A loss in confidence in its core message is bound to reflect rather poorly in any organisation - human or divine.  We do indeed have a unique "product" but it's hidden away in the back room (or the back sacristy).  It takes confidence to bring it out.

The wonder is that so often we hear of great "celebrations" taking place in regard to the way the Church has moved in recent decades.  The "celebration" to close the church / convent / seminary / monastery or "celebration" some other aspect of Church life that is, in anyone's reality, so obviously in decline.  A real bit or Orwellian doublespeak.

I'm reminded of the lyrics sung by Marius in Les Miserables - the empty chairs and empty tables being the empty pews and empty altars:
There's a grief that can't be spoken.
There's a pain goes on and on.
Empty chairs at empty tables
Now my friends are dead and gone.
Here they talked of revolution.
Here it was they lit the flame.
Here they sang about `tomorrow'
And tomorrow never came.
From the table in the corner
They could see a world reborn
And they rose with voices ringing
I can hear them now!
The very words that they had sung
Became their last communion

Sunday, 23 November 2014

How to elect a Pope

The "Telegraph" newspaper reports today on Austen Ivereigh's forthcoming book "The Great Reformer" - a biography of Pope Francis.   Ivereigh is the former Press Secretary to Murphy-O'Connor when he was Archbishop of Westminster.

According to the report, the book will reveal that:
Cardinal Cormac Murphy-O’Connor, the former leader of the Roman Catholic Church in England and Wales, helped to orchestrate a behind-the-scenes lobbying campaign which led to the election of Pope Francis.
Disclosing that:
... there had been a discreet, but highly organised, campaign by a small group of European cardinals in support of Cardinal Bergoglio...  Writer Austen Ivereigh, nicknames the group “Team Bergoglio” and says members toured private dinners and other gatherings of cardinals in the days before the conclave, quietly putting their case.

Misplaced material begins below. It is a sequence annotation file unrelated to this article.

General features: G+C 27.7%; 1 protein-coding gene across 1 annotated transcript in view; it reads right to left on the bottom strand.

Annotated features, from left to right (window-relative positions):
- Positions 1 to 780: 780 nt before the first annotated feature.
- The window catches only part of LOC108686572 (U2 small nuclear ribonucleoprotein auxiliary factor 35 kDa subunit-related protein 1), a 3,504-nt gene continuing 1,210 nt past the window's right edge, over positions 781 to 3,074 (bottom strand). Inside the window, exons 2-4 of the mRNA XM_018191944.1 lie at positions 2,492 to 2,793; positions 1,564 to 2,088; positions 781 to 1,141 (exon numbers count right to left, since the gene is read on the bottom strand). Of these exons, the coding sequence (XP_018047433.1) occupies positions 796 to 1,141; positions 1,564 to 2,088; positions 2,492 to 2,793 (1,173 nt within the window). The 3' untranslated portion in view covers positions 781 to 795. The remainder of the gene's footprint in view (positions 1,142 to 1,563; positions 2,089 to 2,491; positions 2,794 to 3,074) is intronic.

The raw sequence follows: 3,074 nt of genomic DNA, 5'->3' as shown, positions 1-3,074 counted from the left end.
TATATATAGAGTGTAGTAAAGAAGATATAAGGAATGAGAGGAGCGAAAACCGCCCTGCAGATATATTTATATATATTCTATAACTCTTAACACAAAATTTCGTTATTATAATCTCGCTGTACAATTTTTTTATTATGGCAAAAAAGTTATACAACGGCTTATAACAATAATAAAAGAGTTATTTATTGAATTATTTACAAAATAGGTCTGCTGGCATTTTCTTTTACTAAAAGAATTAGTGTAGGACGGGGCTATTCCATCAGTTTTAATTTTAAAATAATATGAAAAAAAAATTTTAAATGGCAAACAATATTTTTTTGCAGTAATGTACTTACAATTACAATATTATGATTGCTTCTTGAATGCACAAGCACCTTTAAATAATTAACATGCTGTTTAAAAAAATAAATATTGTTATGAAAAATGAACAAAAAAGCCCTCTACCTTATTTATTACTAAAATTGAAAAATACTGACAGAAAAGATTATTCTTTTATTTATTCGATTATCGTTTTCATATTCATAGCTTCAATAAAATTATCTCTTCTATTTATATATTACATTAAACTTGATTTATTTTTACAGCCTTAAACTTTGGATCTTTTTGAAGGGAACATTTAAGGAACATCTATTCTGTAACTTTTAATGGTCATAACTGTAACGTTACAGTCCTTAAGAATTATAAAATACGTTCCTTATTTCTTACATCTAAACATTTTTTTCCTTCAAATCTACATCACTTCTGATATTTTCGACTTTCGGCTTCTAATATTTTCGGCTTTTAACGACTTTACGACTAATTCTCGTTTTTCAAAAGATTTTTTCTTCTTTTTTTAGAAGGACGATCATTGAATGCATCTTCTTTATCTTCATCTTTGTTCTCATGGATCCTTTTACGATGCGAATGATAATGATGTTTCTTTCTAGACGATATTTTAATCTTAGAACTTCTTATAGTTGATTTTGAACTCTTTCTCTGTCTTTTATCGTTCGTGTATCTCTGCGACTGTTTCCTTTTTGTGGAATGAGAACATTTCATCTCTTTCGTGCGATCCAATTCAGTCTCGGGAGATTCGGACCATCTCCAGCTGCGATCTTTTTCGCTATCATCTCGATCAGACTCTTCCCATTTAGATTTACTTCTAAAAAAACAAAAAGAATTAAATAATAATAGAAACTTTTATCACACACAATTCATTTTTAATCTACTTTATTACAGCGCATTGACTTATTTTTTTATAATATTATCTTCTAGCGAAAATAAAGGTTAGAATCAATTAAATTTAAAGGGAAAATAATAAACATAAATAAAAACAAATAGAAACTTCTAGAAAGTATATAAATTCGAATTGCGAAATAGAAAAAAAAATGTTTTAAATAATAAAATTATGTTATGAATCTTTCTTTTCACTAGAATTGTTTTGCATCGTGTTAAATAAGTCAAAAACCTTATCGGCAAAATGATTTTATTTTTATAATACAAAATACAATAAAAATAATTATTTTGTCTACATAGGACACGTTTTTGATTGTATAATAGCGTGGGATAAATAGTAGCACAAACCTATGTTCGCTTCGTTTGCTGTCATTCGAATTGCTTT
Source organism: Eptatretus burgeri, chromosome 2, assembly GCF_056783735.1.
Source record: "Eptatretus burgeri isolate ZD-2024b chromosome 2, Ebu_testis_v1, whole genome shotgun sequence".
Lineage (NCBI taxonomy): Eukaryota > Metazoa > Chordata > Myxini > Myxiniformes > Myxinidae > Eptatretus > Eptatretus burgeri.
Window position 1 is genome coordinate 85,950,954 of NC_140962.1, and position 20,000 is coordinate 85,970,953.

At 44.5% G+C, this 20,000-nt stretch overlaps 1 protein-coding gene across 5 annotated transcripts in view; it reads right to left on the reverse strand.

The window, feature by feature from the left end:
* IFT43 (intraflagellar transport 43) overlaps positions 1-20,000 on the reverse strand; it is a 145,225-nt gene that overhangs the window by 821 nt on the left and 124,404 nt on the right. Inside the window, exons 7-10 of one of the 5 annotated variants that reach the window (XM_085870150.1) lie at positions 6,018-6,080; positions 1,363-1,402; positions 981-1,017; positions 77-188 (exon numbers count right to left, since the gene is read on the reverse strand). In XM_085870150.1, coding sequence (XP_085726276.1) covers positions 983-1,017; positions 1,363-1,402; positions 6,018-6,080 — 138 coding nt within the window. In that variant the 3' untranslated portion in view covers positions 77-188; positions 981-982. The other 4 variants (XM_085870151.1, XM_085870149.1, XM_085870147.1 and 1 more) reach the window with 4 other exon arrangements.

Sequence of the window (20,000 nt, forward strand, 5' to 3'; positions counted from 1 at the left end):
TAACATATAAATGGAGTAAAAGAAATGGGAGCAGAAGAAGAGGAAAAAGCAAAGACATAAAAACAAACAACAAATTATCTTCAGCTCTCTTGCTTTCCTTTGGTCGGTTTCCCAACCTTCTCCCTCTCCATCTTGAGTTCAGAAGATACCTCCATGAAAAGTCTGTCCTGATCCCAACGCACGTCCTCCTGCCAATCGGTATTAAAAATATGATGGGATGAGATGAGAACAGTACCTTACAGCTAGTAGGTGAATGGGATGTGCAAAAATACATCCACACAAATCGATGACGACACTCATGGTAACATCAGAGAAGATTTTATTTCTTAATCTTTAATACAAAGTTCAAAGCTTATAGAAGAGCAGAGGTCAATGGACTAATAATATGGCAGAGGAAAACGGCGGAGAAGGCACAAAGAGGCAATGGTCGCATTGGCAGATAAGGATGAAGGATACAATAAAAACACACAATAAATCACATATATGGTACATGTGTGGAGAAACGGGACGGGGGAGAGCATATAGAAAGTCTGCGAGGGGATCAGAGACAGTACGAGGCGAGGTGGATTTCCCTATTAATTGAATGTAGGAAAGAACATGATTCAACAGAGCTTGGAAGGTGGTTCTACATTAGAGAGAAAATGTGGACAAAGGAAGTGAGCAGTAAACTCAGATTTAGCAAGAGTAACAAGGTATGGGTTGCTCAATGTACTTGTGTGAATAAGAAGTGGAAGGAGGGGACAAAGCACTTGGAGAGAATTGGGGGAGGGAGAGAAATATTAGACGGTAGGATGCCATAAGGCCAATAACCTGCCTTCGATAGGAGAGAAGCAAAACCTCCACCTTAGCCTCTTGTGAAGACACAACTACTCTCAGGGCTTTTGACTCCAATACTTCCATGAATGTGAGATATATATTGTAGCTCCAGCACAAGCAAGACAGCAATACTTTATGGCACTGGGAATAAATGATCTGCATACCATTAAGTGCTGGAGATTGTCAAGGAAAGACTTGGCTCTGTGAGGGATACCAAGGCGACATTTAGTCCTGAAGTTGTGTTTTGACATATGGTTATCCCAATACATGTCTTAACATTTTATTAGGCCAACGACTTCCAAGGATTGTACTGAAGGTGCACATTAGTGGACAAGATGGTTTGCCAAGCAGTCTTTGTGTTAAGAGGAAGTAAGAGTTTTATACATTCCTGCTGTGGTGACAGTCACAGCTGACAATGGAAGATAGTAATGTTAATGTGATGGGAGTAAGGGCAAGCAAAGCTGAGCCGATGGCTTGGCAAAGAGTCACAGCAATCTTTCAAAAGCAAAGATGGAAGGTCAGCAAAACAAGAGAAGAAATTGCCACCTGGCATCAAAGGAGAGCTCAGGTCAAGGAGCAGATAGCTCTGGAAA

You can't believe everything you read but this open an interesting window on how the politics of an election are sometimes managed. Even if the politics may make you a bit sad on this day when we remember that Christ the King calls us to move beyond worldly king-making.

As for you, my sheep, the Lord says this:
I will judge between sheep and sheep, between rams and he-goats.  
(Ezekiel 34:17 - from the Feast of Christ the King)

You can read the full article here.

Monday, 17 November 2014

Art in the Service of the Poor and the Glory of God

I attended a lovely concert of organ music and some pieces sung by the choir at the church of St Joseph in Stokesley, North Yorkshire yesterday afternoon.  Parish Priest, Fr William Charlton, somewhat surprised his congregation with his prowess on the organ (obviously during Mass he's usually rather busy elsewhere).  

Fr Charlton became a Chaplain to the Order of St Lazarus earlier this year in Derbyshire and organised the recital in support of our charity in Sri Lanka, SUROL, looking after those suffering from leprosy.  We were delighted to see a full church and rejoiced at the generosity of the parishioners in giving £1,000 to the work of the Order.  A big thank you to Fr Charlton, the singers and parishioners - as well as those who organised the refreshments afterwards.

Fr Charleton conducting the schola.

In a fitting link to the Order of St Lazarus, there is a fine window depicting the raising of Lazarus in the church (pictured above).  It's one of a series designed in the 1940's by the then Parish Priest, Fr John J. MacDonnell. Some of the others are pictured below.  They are very atmospheric and although traditional in style at first glance, have a definite modern twist to them.  Perhaps part of that tradition that is sometimes called the "other modern", when referring to ecclesiastical works of art that are innovative but remain in the tradition of sacred art instead of aping the nihilistic forms of secular modern art that we have so often subjected to in churches over recent decades.

 The Resurrection.

My Favourite. The expulsion of Adam and Eve from the Garden.

 A detail from the Expulsion.

 The rose window over the East end depicting the Crucifixion.

Saturday, 15 November 2014

In strict agreement with all the rules of the Church

The altar in readiness.

I was intrigued by the post on Catholic Extension about the Fr Peter learning material.  For a bit of fun I have downloaded the links and am giving them to the altar boys to do a bit of homework.  In fact, they are a remarkably useful and entertaining bit of learning.

 Dominus vobiscum.
(And, Yes, I know he shouldn't be wearing his biretta at this point.)

 Devotions in readiness.

Benediction of the Blessed Sacrament.

Actually, the accompanying notes and instructions are excellent : "Fr Peter's altar is in strict agreement with all the rules of the church."  Oh, if only it were always so - for altars, synods and  everything else.


avandia recall